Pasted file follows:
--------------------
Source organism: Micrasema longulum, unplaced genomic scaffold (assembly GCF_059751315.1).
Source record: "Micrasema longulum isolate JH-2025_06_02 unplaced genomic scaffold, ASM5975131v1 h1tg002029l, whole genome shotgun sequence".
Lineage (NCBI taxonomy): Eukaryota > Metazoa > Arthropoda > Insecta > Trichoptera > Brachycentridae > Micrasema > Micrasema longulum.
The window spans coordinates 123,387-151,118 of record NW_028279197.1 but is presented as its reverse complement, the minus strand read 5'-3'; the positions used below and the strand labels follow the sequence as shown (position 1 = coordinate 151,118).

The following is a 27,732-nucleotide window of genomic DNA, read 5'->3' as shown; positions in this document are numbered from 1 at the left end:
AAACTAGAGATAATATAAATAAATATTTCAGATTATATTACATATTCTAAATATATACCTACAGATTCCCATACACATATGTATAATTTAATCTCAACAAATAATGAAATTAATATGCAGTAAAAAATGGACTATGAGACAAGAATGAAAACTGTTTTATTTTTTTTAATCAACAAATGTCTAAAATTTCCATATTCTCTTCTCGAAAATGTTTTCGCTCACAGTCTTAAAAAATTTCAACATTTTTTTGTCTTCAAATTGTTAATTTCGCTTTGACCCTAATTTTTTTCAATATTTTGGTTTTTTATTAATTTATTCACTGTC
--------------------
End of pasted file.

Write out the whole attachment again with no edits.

Source organism: Micrasema longulum, unplaced genomic scaffold (assembly GCF_059751315.1).
Source record: "Micrasema longulum isolate JH-2025_06_02 unplaced genomic scaffold, ASM5975131v1 h1tg002029l, whole genome shotgun sequence".
Lineage (NCBI taxonomy): Eukaryota > Metazoa > Arthropoda > Insecta > Trichoptera > Brachycentridae > Micrasema > Micrasema longulum.
The window spans coordinates 123,387-151,118 of record NW_028279197.1 but is presented as its reverse complement, the minus strand read 5'-3'; the positions used below and the strand labels follow the sequence as shown (position 1 = coordinate 151,118).

The following is a 27,732-nucleotide window of genomic DNA, read 5'->3' as shown; positions in this document are numbered from 1 at the left end:
AAACTAGAGATAATATAAATAAATATTTCAGATTATATTACATATTCTAAATATATACCTACAGATTCCCATACACATATGTATAATTTAATCTCAACAAATAATGAAATTAATATGCAGTAAAAAATGGACTATGAGACAAGAATGAAAACTGTTTTATTTTTTTTAATCAACAAATGTCTAAAATTTCCATATTCTCTTCTCGAAAATGTTTTCGCTCACAGTCTTAAAAAATTTCAACATTTTTTTGTCTTCAAATTGTTAATTTCGCTTTGACCCTAATTTTTTTCAATATTTTGGTTTTTTATTAATTTATTCACTGTC